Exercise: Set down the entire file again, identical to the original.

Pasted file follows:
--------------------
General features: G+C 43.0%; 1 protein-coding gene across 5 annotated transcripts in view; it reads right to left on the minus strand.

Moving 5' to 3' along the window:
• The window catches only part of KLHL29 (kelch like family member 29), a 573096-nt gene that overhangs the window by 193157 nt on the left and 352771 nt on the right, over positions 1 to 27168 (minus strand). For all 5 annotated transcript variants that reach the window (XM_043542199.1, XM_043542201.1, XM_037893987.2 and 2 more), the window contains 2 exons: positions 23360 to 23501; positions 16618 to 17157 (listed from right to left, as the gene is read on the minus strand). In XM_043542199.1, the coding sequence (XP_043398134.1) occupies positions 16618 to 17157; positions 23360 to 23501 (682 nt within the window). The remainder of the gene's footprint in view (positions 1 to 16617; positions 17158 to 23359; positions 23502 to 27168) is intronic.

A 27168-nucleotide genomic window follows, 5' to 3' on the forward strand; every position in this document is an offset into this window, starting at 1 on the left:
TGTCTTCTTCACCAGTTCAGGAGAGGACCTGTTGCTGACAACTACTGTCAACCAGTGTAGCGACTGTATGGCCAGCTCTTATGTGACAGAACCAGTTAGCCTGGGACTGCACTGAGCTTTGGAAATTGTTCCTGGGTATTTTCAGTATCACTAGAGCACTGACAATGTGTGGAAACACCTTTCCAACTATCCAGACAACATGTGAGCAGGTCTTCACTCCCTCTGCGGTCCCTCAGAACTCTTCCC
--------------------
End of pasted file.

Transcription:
General features: G+C 43.0%; 1 protein-coding gene across 5 annotated transcripts in view; it reads right to left on the minus strand.

Moving 5' to 3' along the window:
• The window catches only part of KLHL29 (kelch like family member 29), a 573096-nt gene that overhangs the window by 193157 nt on the left and 352771 nt on the right, over positions 1 to 27168 (minus strand). For all 5 annotated transcript variants that reach the window (XM_043542199.1, XM_043542201.1, XM_037893987.2 and 2 more), the window contains 2 exons: positions 23360 to 23501; positions 16618 to 17157 (listed from right to left, as the gene is read on the minus strand). In XM_043542199.1, the coding sequence (XP_043398134.1) occupies positions 16618 to 17157; positions 23360 to 23501 (682 nt within the window). The remainder of the gene's footprint in view (positions 1 to 16617; positions 17158 to 23359; positions 23502 to 27168) is intronic.

A 27168-nucleotide genomic window follows, 5' to 3' on the forward strand; every position in this document is an offset into this window, starting at 1 on the left:
TGTCTTCTTCACCAGTTCAGGAGAGGACCTGTTGCTGACAACTACTGTCAACCAGTGTAGCGACTGTATGGCCAGCTCTTATGTGACAGAACCAGTTAGCCTGGGACTGCACTGAGCTTTGGAAATTGTTCCTGGGTATTTTCAGTATCACTAGAGCACTGACAATGTGTGGAAACACCTTTCCAACTATCCAGACAACATGTGAGCAGGTCTTCACTCCCTCTGCGGTCCCTCAGAACTCTTCCC